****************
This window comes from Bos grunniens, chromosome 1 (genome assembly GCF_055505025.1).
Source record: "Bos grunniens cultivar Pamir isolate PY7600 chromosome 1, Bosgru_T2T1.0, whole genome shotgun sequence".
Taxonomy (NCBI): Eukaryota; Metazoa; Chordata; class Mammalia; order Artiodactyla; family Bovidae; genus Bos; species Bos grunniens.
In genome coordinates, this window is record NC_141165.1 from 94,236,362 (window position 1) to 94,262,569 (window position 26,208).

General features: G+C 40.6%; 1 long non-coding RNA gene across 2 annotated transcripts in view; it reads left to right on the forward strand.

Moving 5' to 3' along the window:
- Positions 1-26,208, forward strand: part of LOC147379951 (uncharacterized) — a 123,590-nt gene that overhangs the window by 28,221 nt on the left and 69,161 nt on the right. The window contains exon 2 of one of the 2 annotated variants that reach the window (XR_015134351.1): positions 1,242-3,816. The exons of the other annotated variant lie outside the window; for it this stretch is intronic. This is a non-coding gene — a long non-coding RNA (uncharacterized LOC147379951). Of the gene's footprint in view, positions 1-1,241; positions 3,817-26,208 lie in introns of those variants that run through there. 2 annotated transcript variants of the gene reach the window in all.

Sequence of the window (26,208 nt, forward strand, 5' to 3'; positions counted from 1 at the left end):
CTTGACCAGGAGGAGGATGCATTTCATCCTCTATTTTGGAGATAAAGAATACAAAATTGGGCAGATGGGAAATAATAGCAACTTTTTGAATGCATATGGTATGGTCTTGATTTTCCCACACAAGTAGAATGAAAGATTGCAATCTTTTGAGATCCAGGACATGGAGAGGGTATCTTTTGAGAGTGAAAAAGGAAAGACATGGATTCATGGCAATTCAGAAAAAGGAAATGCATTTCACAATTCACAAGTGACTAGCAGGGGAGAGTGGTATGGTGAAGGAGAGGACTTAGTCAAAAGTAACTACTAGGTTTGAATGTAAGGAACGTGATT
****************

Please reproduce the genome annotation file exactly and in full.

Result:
This window comes from Bos grunniens, chromosome 1 (genome assembly GCF_055505025.1).
Source record: "Bos grunniens cultivar Pamir isolate PY7600 chromosome 1, Bosgru_T2T1.0, whole genome shotgun sequence".
Taxonomy (NCBI): Eukaryota; Metazoa; Chordata; class Mammalia; order Artiodactyla; family Bovidae; genus Bos; species Bos grunniens.
In genome coordinates, this window is record NC_141165.1 from 94,236,362 (window position 1) to 94,262,569 (window position 26,208).

General features: G+C 40.6%; 1 long non-coding RNA gene across 2 annotated transcripts in view; it reads left to right on the forward strand.

Moving 5' to 3' along the window:
- Positions 1-26,208, forward strand: part of LOC147379951 (uncharacterized) — a 123,590-nt gene that overhangs the window by 28,221 nt on the left and 69,161 nt on the right. The window contains exon 2 of one of the 2 annotated variants that reach the window (XR_015134351.1): positions 1,242-3,816. The exons of the other annotated variant lie outside the window; for it this stretch is intronic. This is a non-coding gene — a long non-coding RNA (uncharacterized LOC147379951). Of the gene's footprint in view, positions 1-1,241; positions 3,817-26,208 lie in introns of those variants that run through there. 2 annotated transcript variants of the gene reach the window in all.

Sequence of the window (26,208 nt, forward strand, 5' to 3'; positions counted from 1 at the left end):
CTTGACCAGGAGGAGGATGCATTTCATCCTCTATTTTGGAGATAAAGAATACAAAATTGGGCAGATGGGAAATAATAGCAACTTTTTGAATGCATATGGTATGGTCTTGATTTTCCCACACAAGTAGAATGAAAGATTGCAATCTTTTGAGATCCAGGACATGGAGAGGGTATCTTTTGAGAGTGAAAAAGGAAAGACATGGATTCATGGCAATTCAGAAAAAGGAAATGCATTTCACAATTCACAAGTGACTAGCAGGGGAGAGTGGTATGGTGAAGGAGAGGACTTAGTCAAAAGTAACTACTAGGTTTGAATGTAAGGAACGTGATT